HIV patients taking tenofovir disoproxil fumarate (TDF) drugs—Truvada, Viread, Atripla, Complera, and Stribild—have reported kidney and bone injuries.
Gilead Sciences, the manufacturer of the antiretroviral drugs, has a monopoly on HIV drugs. Lawsuits allege that they withheld releasing a safer variation of TDF—tenofovir alafenamide fumarate (TAF)—until the TDF patent expired in order to maximize profits.
What Are TDF Drugs?
Tenofovir disoproxil fumarate (TDF) drugs are part of a class of antiretroviral drugs known as nucleoside reverse transcriptase inhibitors (NRTIs). These drugs block an enzyme called reverse transcriptase, which stops HIV from multiplying.
TDF is used in combination with other medications to help improve the quality and length of HIV patients’ lives.
There are five TDF drugs currently on the market, all made by Gilead Sciences:
In 2017, these drugs earned a combined $11 billion in sales.
What are the Side Effects of TDF Drugs?
TDF can cause a number of severe side effects, primarily affecting the kidneys and bones.
Since the beginning of 2009, nearly 20,000 HIV patients reported being diagnosed with kidney disease after taking TDF.
Nearly 20,000 HIV patients have reported being diagnosed with kidney disease after taking TDF.
Chronic kidney disease is a gradual loss of kidney function. It can result in kidney failure, which requires patients to undergo dialysis or receive a kidney transplant.
Kidneys filter waste from our blood into our urine. If they don’t function properly, it may result in dangerously high levels of electrolytes, wastes, and fluids in the body.
Common symptoms include:
- Loss of appetite
- Poor concentration
- Swelling of feet and ankles
- Itchy skin
- Need to urinate frequently
- High blood pressure
Since kidneys easily adapt when damaged, symptoms may only appear when irreversible damage has been done.
Other kidney injuries that are associated with TDF include:
- Acute kidney injury (AKI) or acute renal failure (ARF)
- Fanconi syndrome: A kidney tubule disorder that causes excess levels of glucose, potassium, and bicarbonate to be excreted in the urine.
- Tubular dysfunction
Studies claim that TDF drugs increase the risk of bone fracture by 40%. Since the beginning of 2009, there have been nearly 6,000 reports of bone breaks connected to TDF use.
A 2010 paper in the Therapeutics and Clinical Risk Management journal suggested that TDF affects osteoclasts (cells that resorb bone) and osteoblasts (cells that form bone). This results in increased bone resorption and decreased bone formation, and ultimately causes bone loss.
TDF drugs increase the risk of bone fracture by 40%.
Bone tissue constantly grows to replace older tissue. When the body fails to produce enough bone tissue or loses too much bone tissue, it can lead to conditions like osteoporosis.
People with osteoporosis have bones that are so weak and brittle that minor falls or stresses, like simply bending over or coughing, can cause bones to fracture. TDF use may also cause osteopenia, a precursor to osteoporosis, when bone density levels are lower than peak density levels.
Common symptoms for osteoporosis include:
- Back pain
- Stooped posture
- Loss of height
- Bone fractures that happen from a minor stress or fall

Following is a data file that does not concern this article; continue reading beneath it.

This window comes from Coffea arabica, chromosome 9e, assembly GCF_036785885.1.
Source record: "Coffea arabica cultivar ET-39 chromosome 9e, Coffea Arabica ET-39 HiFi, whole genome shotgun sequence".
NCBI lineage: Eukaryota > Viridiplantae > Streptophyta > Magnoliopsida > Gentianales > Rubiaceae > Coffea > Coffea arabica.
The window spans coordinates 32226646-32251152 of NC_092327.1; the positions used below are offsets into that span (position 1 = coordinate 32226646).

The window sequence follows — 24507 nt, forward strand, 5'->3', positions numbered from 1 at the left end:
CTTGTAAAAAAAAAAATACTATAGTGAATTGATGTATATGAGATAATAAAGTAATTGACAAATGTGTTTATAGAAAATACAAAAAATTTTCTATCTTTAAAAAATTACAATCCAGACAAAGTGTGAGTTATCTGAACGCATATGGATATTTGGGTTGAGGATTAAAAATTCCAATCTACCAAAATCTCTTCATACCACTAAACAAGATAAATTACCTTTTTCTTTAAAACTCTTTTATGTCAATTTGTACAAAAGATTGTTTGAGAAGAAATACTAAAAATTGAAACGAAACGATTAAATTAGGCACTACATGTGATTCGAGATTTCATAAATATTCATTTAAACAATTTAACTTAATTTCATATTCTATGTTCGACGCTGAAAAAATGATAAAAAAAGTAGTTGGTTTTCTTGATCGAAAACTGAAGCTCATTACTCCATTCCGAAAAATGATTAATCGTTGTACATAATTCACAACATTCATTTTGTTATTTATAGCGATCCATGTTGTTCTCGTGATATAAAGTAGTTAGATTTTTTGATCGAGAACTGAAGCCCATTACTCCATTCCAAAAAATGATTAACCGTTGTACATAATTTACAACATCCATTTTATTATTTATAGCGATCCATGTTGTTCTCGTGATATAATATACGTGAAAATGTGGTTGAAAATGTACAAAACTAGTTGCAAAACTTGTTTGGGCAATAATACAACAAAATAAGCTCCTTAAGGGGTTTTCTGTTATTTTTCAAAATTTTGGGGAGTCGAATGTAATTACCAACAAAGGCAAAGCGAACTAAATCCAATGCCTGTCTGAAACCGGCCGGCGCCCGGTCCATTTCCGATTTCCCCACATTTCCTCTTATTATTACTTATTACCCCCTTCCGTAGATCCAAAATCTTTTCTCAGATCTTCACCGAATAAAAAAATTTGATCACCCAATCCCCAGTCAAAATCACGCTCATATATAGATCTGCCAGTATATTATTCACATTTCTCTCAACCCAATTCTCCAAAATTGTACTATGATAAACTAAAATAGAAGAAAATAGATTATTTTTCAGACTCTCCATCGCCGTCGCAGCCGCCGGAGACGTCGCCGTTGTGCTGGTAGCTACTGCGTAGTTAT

Other TDF side effects include liver problems and lactic acidosis—a condition that causes lactic acid to build up in the body, resulting in low pH levels.
Timeline of TDF and TAF Development
Drug companies have a responsibility to minimize harm and warn consumers if there are known adverse reactions to their product.
Gilead knew of TDF’s effect on the kidneys and bones when the FDA approved it. They tried to minimize these side effects by creating a safer formula, TAF. Yet, lawsuits suggest that the timeline of Gilead’s drug research and development shows that Gilead may have purposefully withheld TAF’s market release in order to maximize their profits while the TDF patent was still valid.
- 2001: FDA approves tenofovir disoproxil fumarate (TDF); Viread is released.
- 2001: Gilead tries to minimize TDF side effects and develops tenofovir alafenamide fumarate (TAF).
- 2002: Gilead pays doctors to test TAF with patients. Results are favorable.
- 2003: Gilead places a warning on TDF labels that the drug is linked to kidney failure and bone loss.
- 2004: Gilead stops TAF testing but files patent applications protecting the drug.
- 2012: Gilead resumes TAF development.
- 2015: FDA approves TAF; Genvoya is released.
- Dec. 2017: TDF patent expires.
- 2020: Gilead’s TAF exclusivity ends.
- 2031: Gilead’s TAF patent expires.
Were You Injured by a TDF Drug?
Our attorneys are pursuing legal action against Gilead Sciences for allegedly failing to bring their less toxic TAF drug to market in order to maximize TDF profits.
If you took a TDF drug—Truvada, Viread, Atripla, Complera, or Stribild—and suffered a kidney or bone injury, you may be eligible to file a lawsuit against Gilead Sciences.
Our firm is working with Ben Crump Law and Hilliard Martinez Gonzales to hold Gilead accountable. Combined, our firms have more than 400 attorneys across 13 states, many of whom have gone to trial against the largest pharmaceutical companies in the world.
To find out if you qualify for a lawsuit, contact us for a free, no-obligation case review. It never costs a thing unless we win a settlement or verdict for you.